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Paradoxical Infective Endocarditis of the Right Coronary Aortic Cusp in a Restrictive Ventricular Septal Defect: Bernoulli's Phenomenon Revisited p. 239
Debasish Das, Debasis Acharya, Tutan Das, Subhas Pramanik
We present the case of a 35-year-old female with small restrictive ventricular septal defect (VSD) presenting with prolonged fever for the last 1 month with vegetation on the right coronary cusp (RCC) of the aortic valve with flail aortic leaflet causing severe aortic regurgitation (AR). Her echocardiography done 1 year back had revealed the presence of small restrictive VSD with a gradient of 80 mm Hg without any prolapse of RCC or presence of AR. She did not have any early diastolic murmur of AR during 3 monthly routine follow-up in the cardiology outpatient department suggestive of previous aortic valve prolapse with AR in the aforesaid period before the infective endocarditis episode. Common sites of the vegetation in small restrictive VSD are right ventricular side of the interventricular septum, undersurface of the tricuspid valve, free wall of the right ventricle, and rarely the pulmonary valve on the low-pressure site of the shunt where the turbulent jet containing the bacteria slows down, and bacteria adhere the underlying endocardium. Normally, vegetation across any turbulent jet does not occur on the high-pressure site due to the reason that bacteria can not adhere to the wall across the turbulent jet in high-pressure zone, which sweeps away all the bacteria from the high-pressure zone to low-pressure zone. Paradoxical finding in our case was that vegetation was noted on the RCC of the aortic valve which was a high-pressure zone, which may be explained by only Bernoulli's phenomenon. Our case illustrates paradoxical vegetation on the RCC of the aortic leaflet in a patient with small restrictive VSD and is also a unique demonstration of left-sided endocarditis in a patient with left-to-right shunt.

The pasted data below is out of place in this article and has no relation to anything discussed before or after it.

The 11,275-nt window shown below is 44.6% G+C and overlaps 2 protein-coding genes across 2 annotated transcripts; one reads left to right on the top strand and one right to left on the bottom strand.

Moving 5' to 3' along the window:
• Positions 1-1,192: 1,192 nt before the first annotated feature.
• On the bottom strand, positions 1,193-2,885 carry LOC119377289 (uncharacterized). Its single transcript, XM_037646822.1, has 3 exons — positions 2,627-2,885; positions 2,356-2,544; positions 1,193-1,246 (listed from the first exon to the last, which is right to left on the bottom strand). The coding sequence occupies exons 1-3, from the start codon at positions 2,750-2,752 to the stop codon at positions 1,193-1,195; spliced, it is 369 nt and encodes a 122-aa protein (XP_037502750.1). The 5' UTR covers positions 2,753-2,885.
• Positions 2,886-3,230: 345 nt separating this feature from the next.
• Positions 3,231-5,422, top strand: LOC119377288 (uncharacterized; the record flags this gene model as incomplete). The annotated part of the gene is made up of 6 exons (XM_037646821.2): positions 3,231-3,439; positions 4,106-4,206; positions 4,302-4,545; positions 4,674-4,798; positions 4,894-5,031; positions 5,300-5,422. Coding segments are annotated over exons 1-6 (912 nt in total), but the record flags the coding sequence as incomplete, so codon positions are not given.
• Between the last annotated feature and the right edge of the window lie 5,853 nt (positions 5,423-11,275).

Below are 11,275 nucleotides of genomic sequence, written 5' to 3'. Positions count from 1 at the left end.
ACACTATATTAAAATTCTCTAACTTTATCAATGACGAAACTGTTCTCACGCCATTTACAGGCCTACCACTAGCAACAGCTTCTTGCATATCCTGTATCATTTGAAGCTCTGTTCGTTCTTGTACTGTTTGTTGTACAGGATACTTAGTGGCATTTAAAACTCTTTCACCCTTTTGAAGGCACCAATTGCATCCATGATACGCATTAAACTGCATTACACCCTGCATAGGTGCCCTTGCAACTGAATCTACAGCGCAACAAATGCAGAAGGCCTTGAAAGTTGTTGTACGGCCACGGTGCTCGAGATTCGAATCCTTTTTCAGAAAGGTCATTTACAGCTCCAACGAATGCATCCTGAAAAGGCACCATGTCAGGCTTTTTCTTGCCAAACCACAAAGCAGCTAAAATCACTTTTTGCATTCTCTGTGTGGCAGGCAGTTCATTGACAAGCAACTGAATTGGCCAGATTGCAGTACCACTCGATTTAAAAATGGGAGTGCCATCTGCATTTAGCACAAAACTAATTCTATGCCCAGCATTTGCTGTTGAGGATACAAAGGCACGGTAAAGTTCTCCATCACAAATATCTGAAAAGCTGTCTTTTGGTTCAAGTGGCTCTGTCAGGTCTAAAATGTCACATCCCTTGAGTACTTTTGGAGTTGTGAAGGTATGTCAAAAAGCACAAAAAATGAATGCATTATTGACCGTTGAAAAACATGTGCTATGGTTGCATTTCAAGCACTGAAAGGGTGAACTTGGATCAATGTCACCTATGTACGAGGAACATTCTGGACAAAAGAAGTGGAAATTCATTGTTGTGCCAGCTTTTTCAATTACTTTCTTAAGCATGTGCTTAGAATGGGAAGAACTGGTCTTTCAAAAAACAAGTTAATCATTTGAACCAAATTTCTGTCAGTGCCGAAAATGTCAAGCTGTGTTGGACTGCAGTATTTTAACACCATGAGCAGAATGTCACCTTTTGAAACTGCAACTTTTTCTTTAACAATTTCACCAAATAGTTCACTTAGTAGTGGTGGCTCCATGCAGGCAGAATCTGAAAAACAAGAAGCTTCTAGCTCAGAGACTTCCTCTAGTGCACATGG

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Rugby Ball Cardiac Calcification p. 243
Shreetal Rajan Nair, Asishkumar Mandalay, Jayesh Bhaskaran, Ali Faizal
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Acute Lower-Limb Ischemia Due to Embolism of a Giant Left Ventricular Thrombus p. 245
Kapil Dev Mohindra, Manoj Kumar
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An Unusually Aggressive Idiopathic Annuloaortic Ectasia p. 247
Debasish Das, Debasish Acharya, Tutan Das, Subhas Pramanik